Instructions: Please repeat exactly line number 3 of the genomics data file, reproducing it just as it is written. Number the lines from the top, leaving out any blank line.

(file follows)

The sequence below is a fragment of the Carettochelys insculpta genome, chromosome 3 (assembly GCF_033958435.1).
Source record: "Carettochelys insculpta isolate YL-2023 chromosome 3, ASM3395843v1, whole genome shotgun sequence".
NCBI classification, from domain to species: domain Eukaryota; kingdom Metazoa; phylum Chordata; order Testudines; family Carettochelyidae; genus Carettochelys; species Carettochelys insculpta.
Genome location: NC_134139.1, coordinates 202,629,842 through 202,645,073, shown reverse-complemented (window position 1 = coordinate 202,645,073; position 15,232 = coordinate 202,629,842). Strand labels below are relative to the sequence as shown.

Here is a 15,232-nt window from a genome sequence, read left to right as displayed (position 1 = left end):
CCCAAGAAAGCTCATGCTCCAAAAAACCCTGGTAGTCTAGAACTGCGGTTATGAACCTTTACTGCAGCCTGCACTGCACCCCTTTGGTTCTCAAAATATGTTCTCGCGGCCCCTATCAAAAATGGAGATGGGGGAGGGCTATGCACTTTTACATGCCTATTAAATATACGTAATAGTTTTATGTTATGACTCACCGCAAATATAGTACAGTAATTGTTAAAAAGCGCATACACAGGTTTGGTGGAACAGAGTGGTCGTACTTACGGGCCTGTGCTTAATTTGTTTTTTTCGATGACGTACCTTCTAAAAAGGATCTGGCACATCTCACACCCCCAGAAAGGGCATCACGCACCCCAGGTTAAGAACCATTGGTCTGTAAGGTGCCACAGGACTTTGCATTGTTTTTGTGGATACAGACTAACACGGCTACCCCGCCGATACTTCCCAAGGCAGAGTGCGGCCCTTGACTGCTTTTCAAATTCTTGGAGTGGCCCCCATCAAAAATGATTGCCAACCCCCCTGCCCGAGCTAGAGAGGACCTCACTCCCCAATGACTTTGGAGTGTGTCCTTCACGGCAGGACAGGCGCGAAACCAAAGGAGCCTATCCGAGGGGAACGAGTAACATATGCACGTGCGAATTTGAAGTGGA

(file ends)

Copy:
NCBI classification, from domain to species: domain Eukaryota; kingdom Metazoa; phylum Chordata; order Testudines; family Carettochelyidae; genus Carettochelys; species Carettochelys insculpta.